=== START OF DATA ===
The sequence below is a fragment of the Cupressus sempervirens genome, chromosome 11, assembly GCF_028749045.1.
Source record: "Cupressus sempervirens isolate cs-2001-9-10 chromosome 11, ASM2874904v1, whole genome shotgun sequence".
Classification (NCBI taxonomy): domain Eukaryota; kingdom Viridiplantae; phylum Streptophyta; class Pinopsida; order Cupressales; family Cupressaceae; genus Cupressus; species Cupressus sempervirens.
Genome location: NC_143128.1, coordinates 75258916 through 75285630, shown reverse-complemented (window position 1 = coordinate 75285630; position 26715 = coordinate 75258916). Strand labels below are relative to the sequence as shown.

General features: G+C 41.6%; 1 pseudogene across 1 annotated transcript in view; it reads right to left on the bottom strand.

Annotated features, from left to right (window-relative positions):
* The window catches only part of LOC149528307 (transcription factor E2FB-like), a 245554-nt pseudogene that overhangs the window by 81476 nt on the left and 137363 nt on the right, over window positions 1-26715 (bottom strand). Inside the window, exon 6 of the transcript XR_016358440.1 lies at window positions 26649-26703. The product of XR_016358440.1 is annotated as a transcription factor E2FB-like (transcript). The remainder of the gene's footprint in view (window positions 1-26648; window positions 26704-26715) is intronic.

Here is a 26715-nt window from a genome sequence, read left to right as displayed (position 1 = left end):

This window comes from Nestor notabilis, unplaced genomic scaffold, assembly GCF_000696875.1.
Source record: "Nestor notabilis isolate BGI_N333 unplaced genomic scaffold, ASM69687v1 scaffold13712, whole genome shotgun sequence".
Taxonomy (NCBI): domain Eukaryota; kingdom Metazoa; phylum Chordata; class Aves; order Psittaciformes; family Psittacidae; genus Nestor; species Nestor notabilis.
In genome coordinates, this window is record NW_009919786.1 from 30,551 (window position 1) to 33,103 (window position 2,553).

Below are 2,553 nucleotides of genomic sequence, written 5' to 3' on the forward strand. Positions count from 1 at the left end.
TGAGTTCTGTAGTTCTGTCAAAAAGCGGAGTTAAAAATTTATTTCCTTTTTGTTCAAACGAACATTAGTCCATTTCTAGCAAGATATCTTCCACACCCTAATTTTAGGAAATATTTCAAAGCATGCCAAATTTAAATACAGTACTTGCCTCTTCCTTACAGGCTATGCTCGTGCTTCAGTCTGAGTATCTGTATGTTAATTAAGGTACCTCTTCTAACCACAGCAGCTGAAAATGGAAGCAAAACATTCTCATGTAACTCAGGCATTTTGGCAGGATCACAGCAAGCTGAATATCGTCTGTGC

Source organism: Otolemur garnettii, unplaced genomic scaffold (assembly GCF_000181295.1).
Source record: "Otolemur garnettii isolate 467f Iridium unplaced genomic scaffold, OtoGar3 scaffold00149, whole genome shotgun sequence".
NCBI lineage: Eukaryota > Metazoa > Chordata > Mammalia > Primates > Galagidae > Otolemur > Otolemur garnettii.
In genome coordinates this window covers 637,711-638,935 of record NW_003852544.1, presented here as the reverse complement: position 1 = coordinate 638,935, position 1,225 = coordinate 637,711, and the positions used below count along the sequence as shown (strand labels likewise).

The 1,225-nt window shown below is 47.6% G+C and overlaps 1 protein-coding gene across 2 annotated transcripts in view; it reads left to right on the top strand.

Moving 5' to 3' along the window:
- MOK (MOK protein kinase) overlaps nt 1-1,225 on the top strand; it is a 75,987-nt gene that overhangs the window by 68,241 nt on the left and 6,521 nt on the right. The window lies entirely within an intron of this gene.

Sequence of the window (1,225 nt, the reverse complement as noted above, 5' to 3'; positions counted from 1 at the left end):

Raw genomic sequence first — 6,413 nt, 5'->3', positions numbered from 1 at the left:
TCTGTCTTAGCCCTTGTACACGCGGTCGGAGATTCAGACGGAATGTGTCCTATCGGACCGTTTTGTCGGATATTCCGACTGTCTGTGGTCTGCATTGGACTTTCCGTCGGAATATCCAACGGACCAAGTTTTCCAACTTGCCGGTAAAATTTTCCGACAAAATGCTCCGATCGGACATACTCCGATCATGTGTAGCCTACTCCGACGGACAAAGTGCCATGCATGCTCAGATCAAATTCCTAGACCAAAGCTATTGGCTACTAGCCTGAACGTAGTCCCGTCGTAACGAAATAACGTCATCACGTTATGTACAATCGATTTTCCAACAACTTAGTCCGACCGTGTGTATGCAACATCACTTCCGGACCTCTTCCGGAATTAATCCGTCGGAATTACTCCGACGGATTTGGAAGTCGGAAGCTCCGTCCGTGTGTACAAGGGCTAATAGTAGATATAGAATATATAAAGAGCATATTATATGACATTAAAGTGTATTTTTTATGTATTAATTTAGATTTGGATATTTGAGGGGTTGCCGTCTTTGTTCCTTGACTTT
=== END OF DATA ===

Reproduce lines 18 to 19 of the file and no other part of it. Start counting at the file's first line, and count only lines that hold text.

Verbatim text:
In genome coordinates this window covers 637,711-638,935 of record NW_003852544.1, presented here as the reverse complement: position 1 = coordinate 638,935, position 1,225 = coordinate 637,711, and the positions used below count along the sequence as shown (strand labels likewise).

The 1,225-nt window shown below is 47.6% G+C and overlaps 1 protein-coding gene across 2 annotated transcripts in view; it reads left to right on the top strand.